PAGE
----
The SEC’s Division of Corporation Finance (CorpFin) issued CF Disclosure Guidance: Topic 9A, Coronavirus (COVID-19) – Disclosure Considerations Regarding Operations, Liquidity, and Capital Resources.
The guidance includes additional disclosure considerations related to business and market disruptions caused by COVID-19 and supplements CF Disclosure Guidance: Topic 9, Coronavirus (COVID-19). Refer to Snapshot 2020-12 for a discussion on Topic 9.
The guidance also includes a non-exhaustive list of questions for companies to consider with respect to the present and estimated future impact of COVID-19 on operations and financial condition, including liquidity and capital resources.
Operations, liquidity, and capital resources In the guidance
CorpFin reminds companies of their disclosure obligations and provides examples of certain operational adjustments that could be material to investment or voting decisions and therefore may require disclosure. Example adjustments include (1) operational adjustments, such as a transition to telework, changes to supply chain and distribution, and suspending or modifying certain operations to comply with health and safety guidelines, and (2) financing activities, including obtaining and utilizing credit facilities, accessing public and private markets, implementing supplier finance programs, and negotiating new or modified customer payment terms. Companies are advised to provide robust and transparent disclosure regarding short- and long-term liquidity and funding risks and are encouraged to consider whether such disclosures should be included in Management’s Discussion and Analysis (MD&A) in addition to earnings releases.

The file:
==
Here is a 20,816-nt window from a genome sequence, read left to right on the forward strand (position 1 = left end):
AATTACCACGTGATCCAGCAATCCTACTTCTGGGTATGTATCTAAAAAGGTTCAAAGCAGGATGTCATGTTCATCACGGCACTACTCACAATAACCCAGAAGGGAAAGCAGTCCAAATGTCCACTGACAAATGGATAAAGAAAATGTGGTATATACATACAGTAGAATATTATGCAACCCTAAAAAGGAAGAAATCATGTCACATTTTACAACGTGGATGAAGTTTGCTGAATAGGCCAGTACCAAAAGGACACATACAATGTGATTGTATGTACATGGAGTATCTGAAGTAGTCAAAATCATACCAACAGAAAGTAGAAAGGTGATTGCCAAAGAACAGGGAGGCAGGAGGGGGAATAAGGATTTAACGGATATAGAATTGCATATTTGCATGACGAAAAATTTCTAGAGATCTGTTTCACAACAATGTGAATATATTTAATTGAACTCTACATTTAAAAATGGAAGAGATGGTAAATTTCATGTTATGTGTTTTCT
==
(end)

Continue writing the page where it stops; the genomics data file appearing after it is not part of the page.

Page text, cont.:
Further, registrants that obtained financial assistance through the Coronavirus Aid, Relief, and Economic Security (CARES) Act need to consider the impact of such assistance on their financial condition, results of operations, liquidity, and capital resources, as well as on critical accounting estimates and assumptions.
Going concern assessment
The guidance reminds companies to assess whether conditions and events have occurred that may raise substantial doubt about the company’s ability to continue as going concern. Where such doubt exists or where management’s plans alleviate such doubt, companies should provide appropriate disclosures in the financial statements and consider whether disclosure is required in MD&A.
Grant Thornton, On the Horizon July 2, 2020
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